David Frost dies aged 74

The broadcaster suffered a suspected heart attack, his family announced.

David Frost has died aged 74, his family have announced. 

The broadcaster will be remembered for his satirical show That Was The Week That Was, part of the 1960s "satire boom", as well as for his revealing interviews with former US president Richard Nixon. The prime minister David Cameron tweeted: "My heart goes out to David Frost's family. He could be - and certainly was with me - both a friend and a fearsome interviewer."

He is survived by his second wife, Carina Fitzalan-Howard, and three children. A family statement said: "His family are devastated and ask for privacy at this difficult time. A family funeral will be held in the near future and details of a memorial service will be announced in due course."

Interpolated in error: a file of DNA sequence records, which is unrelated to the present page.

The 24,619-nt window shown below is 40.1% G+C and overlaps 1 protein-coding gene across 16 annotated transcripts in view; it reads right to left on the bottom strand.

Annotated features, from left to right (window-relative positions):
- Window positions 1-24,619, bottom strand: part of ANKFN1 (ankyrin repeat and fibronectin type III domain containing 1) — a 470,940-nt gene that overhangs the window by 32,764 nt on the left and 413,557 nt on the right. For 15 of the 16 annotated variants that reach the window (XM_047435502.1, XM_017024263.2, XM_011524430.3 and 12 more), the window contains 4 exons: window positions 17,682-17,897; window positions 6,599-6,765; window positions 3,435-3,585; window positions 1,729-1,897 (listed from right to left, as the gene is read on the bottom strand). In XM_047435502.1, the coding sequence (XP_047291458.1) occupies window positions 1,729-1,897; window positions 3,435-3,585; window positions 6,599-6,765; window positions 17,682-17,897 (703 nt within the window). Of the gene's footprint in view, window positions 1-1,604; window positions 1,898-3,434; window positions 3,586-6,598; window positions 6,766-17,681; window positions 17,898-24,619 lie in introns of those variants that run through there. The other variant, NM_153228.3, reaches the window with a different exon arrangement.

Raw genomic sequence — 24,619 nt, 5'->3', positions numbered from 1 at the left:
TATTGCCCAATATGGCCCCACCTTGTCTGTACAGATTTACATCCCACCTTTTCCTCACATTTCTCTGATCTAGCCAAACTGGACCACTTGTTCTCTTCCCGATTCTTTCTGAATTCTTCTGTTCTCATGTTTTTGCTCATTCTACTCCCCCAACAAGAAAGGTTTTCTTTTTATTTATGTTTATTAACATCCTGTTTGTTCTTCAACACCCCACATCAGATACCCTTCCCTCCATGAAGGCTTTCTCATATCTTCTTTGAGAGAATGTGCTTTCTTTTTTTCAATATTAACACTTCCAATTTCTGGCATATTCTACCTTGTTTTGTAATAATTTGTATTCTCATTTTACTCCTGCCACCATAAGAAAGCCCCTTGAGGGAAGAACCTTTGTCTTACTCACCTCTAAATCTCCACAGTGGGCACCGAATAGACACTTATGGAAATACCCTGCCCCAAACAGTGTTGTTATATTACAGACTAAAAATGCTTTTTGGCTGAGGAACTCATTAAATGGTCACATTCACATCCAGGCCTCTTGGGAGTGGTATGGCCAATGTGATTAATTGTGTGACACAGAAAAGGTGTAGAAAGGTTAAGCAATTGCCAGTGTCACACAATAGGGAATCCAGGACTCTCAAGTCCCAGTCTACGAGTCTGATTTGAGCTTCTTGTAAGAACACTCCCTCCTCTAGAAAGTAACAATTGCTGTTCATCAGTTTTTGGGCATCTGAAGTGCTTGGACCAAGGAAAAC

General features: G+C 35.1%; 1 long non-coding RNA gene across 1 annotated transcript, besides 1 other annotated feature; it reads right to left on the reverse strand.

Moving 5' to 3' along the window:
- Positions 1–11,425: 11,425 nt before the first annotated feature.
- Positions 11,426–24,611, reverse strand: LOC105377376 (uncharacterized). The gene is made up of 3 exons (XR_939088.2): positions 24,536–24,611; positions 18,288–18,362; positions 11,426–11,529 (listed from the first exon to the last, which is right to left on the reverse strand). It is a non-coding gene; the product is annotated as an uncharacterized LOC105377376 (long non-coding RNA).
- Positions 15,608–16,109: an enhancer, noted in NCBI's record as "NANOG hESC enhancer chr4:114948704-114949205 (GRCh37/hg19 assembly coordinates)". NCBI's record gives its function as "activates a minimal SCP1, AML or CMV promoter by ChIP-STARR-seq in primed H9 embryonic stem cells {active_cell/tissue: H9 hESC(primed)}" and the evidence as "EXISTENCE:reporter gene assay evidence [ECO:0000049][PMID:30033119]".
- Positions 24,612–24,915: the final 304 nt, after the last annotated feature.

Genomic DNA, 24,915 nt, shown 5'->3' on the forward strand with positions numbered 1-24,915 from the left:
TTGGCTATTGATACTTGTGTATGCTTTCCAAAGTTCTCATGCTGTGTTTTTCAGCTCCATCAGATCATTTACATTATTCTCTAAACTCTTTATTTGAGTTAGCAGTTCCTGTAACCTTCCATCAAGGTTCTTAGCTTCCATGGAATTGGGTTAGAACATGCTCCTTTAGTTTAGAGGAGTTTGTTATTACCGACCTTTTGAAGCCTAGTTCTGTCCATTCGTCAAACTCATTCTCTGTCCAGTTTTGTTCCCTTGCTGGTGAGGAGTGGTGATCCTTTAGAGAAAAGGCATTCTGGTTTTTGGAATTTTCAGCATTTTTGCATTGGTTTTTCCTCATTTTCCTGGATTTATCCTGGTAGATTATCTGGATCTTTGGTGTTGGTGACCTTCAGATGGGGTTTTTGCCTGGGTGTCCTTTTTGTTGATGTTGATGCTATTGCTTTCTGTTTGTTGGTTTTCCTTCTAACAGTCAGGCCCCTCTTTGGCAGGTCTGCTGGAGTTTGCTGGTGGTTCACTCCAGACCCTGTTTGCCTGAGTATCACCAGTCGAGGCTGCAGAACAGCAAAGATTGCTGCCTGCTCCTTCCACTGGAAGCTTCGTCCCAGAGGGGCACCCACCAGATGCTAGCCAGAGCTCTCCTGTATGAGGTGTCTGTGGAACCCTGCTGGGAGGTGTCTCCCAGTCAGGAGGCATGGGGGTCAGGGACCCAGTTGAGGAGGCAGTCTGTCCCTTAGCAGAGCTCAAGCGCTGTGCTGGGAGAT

David Frost. Photo: Getty
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Quiz: Can you identify fake news?

The furore around "fake" news shows no sign of abating. Can you spot what's real and what's not?

Hillary Clinton has spoken out today to warn about the fake news epidemic sweeping the world. Clinton went as far as to say that "lives are at risk" from fake news, the day after Pope Francis compared reading fake news to eating poop. (Side note: with real news like that, who needs the fake stuff?)

The sweeping distrust in fake news has caused some confusion, however, as many are unsure about how to actually tell the reals and the fakes apart. Short from seeing whether the logo will scratch off and asking the man from the market where he got it from, how can you really identify fake news? Take our test to see whether you have all the answers.

 

 

In all seriousness, many claim that identifying fake news is a simple matter of checking the source and disbelieving anything "too good to be true". Unfortunately, however, fake news outlets post real stories too, and real news outlets often slip up and publish the fakes. Use fact-checking websites like Snopes to really get to the bottom of a story, and always do a quick Google before you share anything. 

Amelia Tait is a technology and digital culture writer at the New Statesman.